Inclusion. The blog for the Center for Disability Studies.

Used and abused: the ADA today

By Brian Bard



Now that the ballyhoo behind the silver anniversary of the Americans with Disabilities Act has died down, please allow me (with considerable regret – believe me) to voice this uncomfortable truth: The ADA, landmark legislation though it is, capable at any turn of protecting the rights of people with disabilities, continues to spawn negative consequences.

As Dr. Ronald Meinert and Francis K. O. Yuen noted in their book,Controversies and Disputes in Disability and Rehabilitation,” the ADA trivializes real disabilities by the inclusion of marginal ones. The book is available at Amazon, but it’s expensive. You can read the first chapter for free on Google books.

Let me speak to my own experience as a quadriplegic for the past 29 years – humor me if I call it a “real disability.” The first thing I notice anywhere I go, anywhere, is that I usually can’t get an accessible parking spot for my van with a wheelchair lift. Those nice wide spots are usually taken by folks who seem to walk just fine. Oh wait: They have invisible disabilities, right? Well, some do, but for so many others “invisible disabilities” are just a convenient excuse. The ADA says that anyone with a permit can take these nice wide spots even if the spot is marked “Van Parking.” The ADA doesn’t worry about wheelchair users who are forced to park without accessible spots.

As a vocational rehabilitation client and counselor, I also have noticed a change in VR customers over the years. There are now emotional disorders including a behavioral disorder for students who refuse to listen, and I was skeptical when athletes came in with learning disorders and all their parents wanted was tuition for college. I’ve heard them recite their child’s rights under the ADA more than once.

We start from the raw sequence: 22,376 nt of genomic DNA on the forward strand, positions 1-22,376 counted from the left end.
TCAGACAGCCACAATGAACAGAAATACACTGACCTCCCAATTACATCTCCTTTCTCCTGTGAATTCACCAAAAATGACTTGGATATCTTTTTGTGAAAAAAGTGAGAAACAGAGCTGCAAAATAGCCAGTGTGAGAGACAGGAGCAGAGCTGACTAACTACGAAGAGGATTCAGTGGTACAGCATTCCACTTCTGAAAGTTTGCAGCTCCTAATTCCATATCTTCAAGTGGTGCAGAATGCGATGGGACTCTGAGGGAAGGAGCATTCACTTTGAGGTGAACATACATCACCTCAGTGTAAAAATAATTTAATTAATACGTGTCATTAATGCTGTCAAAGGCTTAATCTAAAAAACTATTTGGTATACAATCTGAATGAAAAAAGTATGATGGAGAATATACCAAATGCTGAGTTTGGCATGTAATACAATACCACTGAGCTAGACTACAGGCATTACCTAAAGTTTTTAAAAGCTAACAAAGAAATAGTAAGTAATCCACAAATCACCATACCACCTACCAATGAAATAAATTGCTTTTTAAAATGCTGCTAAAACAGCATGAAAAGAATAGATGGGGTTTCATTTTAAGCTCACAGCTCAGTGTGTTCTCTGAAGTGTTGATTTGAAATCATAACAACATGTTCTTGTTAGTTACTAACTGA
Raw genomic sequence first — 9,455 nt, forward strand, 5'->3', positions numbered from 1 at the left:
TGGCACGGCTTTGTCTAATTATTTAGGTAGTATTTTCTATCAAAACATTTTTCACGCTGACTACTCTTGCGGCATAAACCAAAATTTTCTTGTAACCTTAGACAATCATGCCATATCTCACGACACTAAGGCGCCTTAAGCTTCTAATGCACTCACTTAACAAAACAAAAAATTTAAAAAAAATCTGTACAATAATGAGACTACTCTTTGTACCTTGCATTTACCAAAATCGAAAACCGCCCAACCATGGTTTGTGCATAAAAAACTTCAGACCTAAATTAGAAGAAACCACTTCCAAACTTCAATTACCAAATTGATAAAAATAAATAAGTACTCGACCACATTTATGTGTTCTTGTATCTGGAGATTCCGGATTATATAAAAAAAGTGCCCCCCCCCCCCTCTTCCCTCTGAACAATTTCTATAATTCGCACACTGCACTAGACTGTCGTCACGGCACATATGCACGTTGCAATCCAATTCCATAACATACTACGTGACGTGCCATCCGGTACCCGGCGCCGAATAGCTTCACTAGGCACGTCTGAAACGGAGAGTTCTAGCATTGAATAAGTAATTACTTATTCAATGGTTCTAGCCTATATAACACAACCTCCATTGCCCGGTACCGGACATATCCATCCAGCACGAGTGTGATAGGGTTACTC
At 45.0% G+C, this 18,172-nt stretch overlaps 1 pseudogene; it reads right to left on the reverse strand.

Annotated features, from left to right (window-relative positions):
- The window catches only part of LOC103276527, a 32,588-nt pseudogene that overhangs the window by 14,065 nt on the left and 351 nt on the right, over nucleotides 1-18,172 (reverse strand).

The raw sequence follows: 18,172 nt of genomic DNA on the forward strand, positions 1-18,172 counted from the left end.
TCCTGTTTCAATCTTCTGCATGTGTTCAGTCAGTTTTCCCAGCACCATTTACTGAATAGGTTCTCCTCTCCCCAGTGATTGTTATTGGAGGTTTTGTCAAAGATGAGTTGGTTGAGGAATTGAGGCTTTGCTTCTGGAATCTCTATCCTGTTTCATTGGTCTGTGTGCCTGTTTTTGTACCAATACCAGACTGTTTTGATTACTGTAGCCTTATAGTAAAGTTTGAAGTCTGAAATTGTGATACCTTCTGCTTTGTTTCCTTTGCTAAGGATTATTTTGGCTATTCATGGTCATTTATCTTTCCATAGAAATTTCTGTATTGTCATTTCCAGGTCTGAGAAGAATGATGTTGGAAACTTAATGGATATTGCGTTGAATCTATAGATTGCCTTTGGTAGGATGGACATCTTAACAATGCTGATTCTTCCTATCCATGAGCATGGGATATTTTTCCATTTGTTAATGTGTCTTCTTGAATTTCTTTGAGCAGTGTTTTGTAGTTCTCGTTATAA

Now perhaps most egregious of all is when people with what I consider a marginal disability take non-competitive state or federal jobs ( because of their disability. There are people out there with real disabilities who need these non-competitive jobs; instead they have to compete with people who could do other jobs.

Let’s face it: The ADA gets used and abused by selfish people and through frivolous lawsuits. In Wenzlaff v. Nations Bank, someone filed in a U.S. District Court for protection under the ADA based on pregnancy. Isn’t reproduction participation in a normal life activity? (I have two children – I’m pretty sure it is.) But wait: In Bragdon v. Abbott, the U.S. Supreme Court determined that infertility is a disability! Which is it? Come on: Some conditions are not disabilities, especially if they’re temporary in nature or if they are completely ameliorated with treatment or medication.

The ADA has given people with disabilities their long overdue rights. But for selfish people without real disabilities (you know who you are) who wish to take advantage, the path is well worn. For people with real, challenging disabilities needing assistance, sorry: Resources are dwindling and the line is getting longer … each day, and with each lawsuit.


About the Author

Brian Bard is a program specialist with the Small Business Innovation Research (SBIR) Program at The National Institute on Disability, Independent Living, and Rehabilitation Research (NIDILRR). Before joining NIDILRR, he worked at OSERS/RSA as a grants management specialist handling assistive technology formula grant programs.

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